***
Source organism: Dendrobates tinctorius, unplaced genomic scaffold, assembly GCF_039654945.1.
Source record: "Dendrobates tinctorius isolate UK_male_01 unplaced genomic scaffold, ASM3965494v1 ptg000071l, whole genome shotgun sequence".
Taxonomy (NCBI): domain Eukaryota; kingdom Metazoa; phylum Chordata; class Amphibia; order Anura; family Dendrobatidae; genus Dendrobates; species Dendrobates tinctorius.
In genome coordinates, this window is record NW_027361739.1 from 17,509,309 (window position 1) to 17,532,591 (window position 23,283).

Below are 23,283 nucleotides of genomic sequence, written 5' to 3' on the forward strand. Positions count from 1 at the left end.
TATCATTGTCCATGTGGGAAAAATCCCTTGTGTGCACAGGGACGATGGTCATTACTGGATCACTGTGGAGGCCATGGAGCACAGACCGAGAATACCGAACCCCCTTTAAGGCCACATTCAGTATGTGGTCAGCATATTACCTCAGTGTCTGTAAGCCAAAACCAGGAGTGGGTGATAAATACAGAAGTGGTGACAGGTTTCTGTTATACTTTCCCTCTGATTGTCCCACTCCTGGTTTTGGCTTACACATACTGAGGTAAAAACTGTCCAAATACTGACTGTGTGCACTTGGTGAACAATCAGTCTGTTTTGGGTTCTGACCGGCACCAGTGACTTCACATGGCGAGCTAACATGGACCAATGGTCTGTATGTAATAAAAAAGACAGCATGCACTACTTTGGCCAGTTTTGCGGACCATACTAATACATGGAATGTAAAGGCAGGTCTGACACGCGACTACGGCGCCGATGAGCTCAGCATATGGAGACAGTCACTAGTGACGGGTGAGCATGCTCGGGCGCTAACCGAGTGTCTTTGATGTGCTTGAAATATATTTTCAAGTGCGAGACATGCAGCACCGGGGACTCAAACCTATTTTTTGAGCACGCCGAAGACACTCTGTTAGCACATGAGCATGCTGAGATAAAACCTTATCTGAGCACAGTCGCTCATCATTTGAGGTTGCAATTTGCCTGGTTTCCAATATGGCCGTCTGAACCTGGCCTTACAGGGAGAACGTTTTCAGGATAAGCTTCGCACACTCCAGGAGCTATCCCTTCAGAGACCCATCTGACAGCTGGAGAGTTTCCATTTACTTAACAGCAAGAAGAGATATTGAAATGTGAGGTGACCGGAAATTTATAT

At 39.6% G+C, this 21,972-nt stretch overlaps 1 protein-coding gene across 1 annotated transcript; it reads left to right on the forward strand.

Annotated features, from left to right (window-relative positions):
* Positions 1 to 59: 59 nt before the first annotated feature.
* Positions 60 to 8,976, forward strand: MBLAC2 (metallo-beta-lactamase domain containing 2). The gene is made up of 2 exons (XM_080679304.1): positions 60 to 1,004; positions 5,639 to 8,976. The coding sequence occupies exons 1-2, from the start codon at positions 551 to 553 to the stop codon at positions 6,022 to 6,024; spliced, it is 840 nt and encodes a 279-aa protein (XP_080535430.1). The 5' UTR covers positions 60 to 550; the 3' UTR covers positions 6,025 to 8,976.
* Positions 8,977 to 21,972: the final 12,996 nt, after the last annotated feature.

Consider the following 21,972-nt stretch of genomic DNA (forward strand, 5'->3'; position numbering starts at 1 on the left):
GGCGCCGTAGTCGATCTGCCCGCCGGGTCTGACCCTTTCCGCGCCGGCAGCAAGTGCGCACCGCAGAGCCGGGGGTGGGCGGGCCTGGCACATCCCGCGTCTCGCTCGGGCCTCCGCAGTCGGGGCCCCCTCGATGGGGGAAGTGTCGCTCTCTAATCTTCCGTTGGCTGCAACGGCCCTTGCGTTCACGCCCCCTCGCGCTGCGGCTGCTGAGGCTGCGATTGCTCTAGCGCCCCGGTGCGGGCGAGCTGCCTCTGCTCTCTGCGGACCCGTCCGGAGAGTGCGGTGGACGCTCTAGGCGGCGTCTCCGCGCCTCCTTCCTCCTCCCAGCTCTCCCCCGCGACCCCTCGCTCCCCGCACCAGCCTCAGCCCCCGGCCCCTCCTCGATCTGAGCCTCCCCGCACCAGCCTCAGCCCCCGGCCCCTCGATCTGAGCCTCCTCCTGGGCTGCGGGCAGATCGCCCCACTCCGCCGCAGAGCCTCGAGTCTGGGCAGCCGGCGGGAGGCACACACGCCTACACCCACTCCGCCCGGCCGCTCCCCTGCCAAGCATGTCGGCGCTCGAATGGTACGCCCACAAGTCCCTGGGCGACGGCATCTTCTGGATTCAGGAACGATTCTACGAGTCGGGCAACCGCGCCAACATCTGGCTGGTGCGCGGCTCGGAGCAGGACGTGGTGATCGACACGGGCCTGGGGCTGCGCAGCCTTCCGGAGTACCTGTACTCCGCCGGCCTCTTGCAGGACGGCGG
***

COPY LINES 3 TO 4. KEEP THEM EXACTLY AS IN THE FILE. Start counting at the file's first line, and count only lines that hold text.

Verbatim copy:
Taxonomy (NCBI): domain Eukaryota; kingdom Metazoa; phylum Chordata; class Amphibia; order Anura; family Dendrobatidae; genus Dendrobates; species Dendrobates tinctorius.
In genome coordinates, this window is record NW_027361739.1 from 17,509,309 (window position 1) to 17,532,591 (window position 23,283).